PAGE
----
You have already grabbed strong attention both sides of the Atlantic Ocean, how did you come to play over in America?

Quite simply, we applied to showcase at SXSW and got accepted. It was a bit of a shock! We did it all off our own back so we probably didn’t get as much out of it as the more established bands… having said that, we did get a big crowd at the main showcase and a really good reaction too. It was great fun but not as fruitful as we’d hoped.

Fuckshovel cover artworkBack to This Is What We Are, an album which for us ‘is a riotous storm of rampant rock n roll with no intent to compromise or accept mere appreciation of its forceful sounds, it is all or nothing’. Do you have any set intent when writing songs?

Mainly we try to write to keep all four of us happy and as the meeting of our influences is generally in the aggressive section of the Venn diagram that’s what usually comes out. Plus, obviously, being called Fuckshovel does tend to mean we weed out the power ballads quite early in the writing process!

There is an open defiance and inciting attitude to your music, what predominately inspires your ideas?

People and politics (with a small ‘p’. And sometimes a big ‘P’). Basically, anything we get worked up about. Lyrically they deal with subjects like the nanny-state (Portia’s Box), people letting their lives drift by (Long Time Dead) and the mongrel nature of society (Schizophonic). Germs of Empire is a line from the novel Heart of Darkness and is about the nature and genesis of tyranny (or so Jon tells us!)

 Did the tracks and album emerge from the studio how you envisaged going into its realm or did they evolve further?

Well, this is the second time we’ve actually recorded the album so they’ve definitely evolved! We originally had the album pretty much done and nearly dusted but when we listened back we’d got so immersed in the whole studio technology thing that we’d lost the band, so we scrapped it, which was quite time-consuming… And expensive! We went back to basics, took the songs apart, reworked some, dropped others completely and started again.  So when we began tracking we were pretty sure we had all the sections as we wanted them. We allowed ourselves one week for all the tracking and did the vocals and overdubs later.  The vocals were predominantly recorded in our rehearsal space which gave us time to play around and experiment with them so they definitely evolved.

How did you record the album? The songs have such a live and organic feel it suggests they maybe were recorded live so how did you lay down the tracks?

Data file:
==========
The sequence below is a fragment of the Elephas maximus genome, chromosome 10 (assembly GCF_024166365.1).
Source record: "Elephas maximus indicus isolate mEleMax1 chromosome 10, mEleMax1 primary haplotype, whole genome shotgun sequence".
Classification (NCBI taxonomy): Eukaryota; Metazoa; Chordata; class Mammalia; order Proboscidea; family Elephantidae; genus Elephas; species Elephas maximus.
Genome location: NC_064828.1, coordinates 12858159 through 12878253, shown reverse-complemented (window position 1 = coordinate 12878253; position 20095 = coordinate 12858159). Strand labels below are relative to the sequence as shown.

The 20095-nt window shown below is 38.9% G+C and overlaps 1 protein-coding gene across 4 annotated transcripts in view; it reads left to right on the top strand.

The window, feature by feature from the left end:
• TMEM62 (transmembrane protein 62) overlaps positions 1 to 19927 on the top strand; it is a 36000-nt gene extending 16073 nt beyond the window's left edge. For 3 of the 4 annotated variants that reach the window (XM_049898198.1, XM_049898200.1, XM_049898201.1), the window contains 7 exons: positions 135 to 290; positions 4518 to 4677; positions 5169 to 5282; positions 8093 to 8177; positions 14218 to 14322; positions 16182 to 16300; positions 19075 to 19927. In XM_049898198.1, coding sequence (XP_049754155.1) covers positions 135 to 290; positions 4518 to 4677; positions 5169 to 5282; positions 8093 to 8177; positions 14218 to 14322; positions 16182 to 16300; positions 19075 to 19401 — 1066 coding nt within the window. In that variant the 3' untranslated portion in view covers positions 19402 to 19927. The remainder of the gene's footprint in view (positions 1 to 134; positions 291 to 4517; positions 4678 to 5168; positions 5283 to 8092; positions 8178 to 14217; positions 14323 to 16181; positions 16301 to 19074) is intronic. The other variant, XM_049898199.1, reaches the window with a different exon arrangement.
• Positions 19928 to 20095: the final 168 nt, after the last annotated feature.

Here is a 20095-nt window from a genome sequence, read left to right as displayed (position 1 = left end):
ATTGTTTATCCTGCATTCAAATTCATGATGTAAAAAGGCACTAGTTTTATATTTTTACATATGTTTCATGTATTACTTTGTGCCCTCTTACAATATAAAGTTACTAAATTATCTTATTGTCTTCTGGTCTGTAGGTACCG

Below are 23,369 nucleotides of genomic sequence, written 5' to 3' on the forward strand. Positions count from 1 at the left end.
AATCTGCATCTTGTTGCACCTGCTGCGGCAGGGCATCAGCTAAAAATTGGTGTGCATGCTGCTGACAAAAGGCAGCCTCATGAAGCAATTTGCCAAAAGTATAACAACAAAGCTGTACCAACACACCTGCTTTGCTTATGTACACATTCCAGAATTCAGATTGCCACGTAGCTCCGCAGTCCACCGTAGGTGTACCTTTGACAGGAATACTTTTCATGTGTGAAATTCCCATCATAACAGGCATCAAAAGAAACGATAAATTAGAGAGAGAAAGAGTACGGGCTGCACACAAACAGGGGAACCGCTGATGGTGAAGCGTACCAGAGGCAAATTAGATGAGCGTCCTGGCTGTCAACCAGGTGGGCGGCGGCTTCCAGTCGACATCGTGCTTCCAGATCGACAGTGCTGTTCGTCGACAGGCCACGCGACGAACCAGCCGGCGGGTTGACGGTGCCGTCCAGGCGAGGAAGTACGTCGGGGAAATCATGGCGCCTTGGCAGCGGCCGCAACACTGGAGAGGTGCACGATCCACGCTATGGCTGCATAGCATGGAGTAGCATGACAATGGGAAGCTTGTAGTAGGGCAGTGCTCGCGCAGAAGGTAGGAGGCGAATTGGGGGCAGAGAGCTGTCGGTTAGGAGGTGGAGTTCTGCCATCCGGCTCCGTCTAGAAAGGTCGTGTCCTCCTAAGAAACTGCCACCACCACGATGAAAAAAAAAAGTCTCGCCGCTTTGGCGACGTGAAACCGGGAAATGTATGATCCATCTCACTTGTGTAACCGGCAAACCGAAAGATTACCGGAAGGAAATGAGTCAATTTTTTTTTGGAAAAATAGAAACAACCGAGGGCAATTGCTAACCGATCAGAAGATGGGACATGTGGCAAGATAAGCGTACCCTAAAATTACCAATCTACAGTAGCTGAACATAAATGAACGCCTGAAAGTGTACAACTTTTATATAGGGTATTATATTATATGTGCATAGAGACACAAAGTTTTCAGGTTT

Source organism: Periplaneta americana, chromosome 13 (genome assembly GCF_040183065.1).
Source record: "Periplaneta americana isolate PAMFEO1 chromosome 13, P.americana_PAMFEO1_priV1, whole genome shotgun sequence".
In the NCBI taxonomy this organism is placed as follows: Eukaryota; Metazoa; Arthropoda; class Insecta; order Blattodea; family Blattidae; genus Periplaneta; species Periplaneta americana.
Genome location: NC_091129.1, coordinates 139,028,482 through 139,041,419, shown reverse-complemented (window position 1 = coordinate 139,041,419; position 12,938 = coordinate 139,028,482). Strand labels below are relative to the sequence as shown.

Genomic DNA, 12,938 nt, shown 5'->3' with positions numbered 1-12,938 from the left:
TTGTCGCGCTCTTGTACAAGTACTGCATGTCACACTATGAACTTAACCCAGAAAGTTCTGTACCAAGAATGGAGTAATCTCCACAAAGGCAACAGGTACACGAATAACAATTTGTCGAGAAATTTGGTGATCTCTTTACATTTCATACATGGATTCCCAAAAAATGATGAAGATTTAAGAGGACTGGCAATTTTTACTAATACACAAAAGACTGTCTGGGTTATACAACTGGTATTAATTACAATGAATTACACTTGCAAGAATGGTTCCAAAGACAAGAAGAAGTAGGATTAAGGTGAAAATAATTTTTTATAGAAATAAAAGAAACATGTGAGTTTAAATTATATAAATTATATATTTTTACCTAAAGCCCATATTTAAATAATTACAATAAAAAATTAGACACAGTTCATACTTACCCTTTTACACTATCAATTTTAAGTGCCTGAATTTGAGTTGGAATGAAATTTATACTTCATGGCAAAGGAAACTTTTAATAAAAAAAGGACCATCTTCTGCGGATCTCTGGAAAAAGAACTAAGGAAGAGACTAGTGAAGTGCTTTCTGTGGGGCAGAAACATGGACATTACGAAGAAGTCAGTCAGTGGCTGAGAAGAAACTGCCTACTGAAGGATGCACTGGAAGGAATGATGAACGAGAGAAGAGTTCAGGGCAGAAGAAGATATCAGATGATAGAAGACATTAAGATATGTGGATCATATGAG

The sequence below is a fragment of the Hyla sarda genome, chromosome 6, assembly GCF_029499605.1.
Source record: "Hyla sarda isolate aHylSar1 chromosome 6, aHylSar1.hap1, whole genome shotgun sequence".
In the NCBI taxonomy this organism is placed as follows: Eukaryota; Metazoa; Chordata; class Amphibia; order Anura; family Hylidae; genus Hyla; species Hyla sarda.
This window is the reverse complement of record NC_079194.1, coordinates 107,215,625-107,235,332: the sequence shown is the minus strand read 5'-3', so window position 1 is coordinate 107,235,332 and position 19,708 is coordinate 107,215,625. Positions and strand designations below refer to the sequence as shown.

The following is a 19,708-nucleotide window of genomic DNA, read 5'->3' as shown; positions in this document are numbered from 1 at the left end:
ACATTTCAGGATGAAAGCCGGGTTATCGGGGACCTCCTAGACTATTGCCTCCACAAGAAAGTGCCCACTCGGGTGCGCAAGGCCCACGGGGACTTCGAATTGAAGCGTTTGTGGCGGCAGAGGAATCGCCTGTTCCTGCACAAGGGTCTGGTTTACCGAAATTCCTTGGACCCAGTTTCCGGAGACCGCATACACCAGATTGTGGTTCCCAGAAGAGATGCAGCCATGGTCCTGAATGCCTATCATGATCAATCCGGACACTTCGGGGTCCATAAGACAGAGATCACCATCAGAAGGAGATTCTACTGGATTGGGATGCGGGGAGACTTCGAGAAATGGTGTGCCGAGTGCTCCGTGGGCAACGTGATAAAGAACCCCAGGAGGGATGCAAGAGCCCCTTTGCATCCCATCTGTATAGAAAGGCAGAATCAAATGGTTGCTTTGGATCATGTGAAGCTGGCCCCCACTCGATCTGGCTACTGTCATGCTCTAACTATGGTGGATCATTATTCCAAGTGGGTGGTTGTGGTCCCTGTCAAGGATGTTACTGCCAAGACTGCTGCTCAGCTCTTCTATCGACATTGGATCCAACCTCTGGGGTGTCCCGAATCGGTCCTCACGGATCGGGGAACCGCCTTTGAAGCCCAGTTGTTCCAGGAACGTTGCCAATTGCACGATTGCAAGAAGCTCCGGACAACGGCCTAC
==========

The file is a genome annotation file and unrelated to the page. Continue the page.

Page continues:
That was the initial aim. As we mentioned earlier, we were very concerned with capturing the sound of the band playing live. Long Time Dead and Skull &Bones were definitely done live. The rest were a combination of live and layers.  Although, we did institute a 3 takes rule for everybody. And sometimes we stuck to it.

Is there any particular moment on the album which brings the deepest tingle and feeling of pride personally?

Probably the little things that you wouldn’t notice or know about if you hadn’t been involved in making the album:

Our children all shouting ‘You’re not one of us!’ in Auslander, the various musical parts all played by different people visiting the studio e.g. Jon’s daughter on the wah pedal in Schizophonic and remembering the atmosphere at various different times in the studio during recording. When we tracked Vegas Nerve (which used to be called God) the lights were really low in the studio and there was an epic thunderstorm that shone through the sky-light in the studio ceiling. There are also the one-offs such as Johnboy’s high-pitched scream in All You Got, a total random one-off fluke that has and will never be replicated. If you go on youtube you can see quite a lot of footage taken during tracking, for example Randy (Ian Fisher) in the vampire cape recording Auslander – that one in particular lives fond in the memory.

The artwork for ‘This Is What We Are’ comes from the legendary Jamie Reid. How did that link up come about and did he have a free rein to interpret your songs visually?

Jon and Ian know his agent (who used to do A&R for Poison Idea trivia fans). We asked him if he thought Jamie would be interested and were told to write to him and ask. So we drafted up a begging letter, sent him some lyrics, a couple of tracks and the track-listing and he said yes. He came back with a choice of 4 or 5 ideas and we got to pick the ones we wanted. It was quite surreal!

Usually we are asking bands what they learned from working with renowned and acclaimed producers, but here we have to ask did FuckshovelJamie offer something other than his art which impacted on you?

Well, due to his schedule the process from start to finish took about 6 months so we definitely learned patience! And the fact that it’s okay to refine and re-do until something works. A good idea’s a good idea but it doesn’t mean you can’t make it better.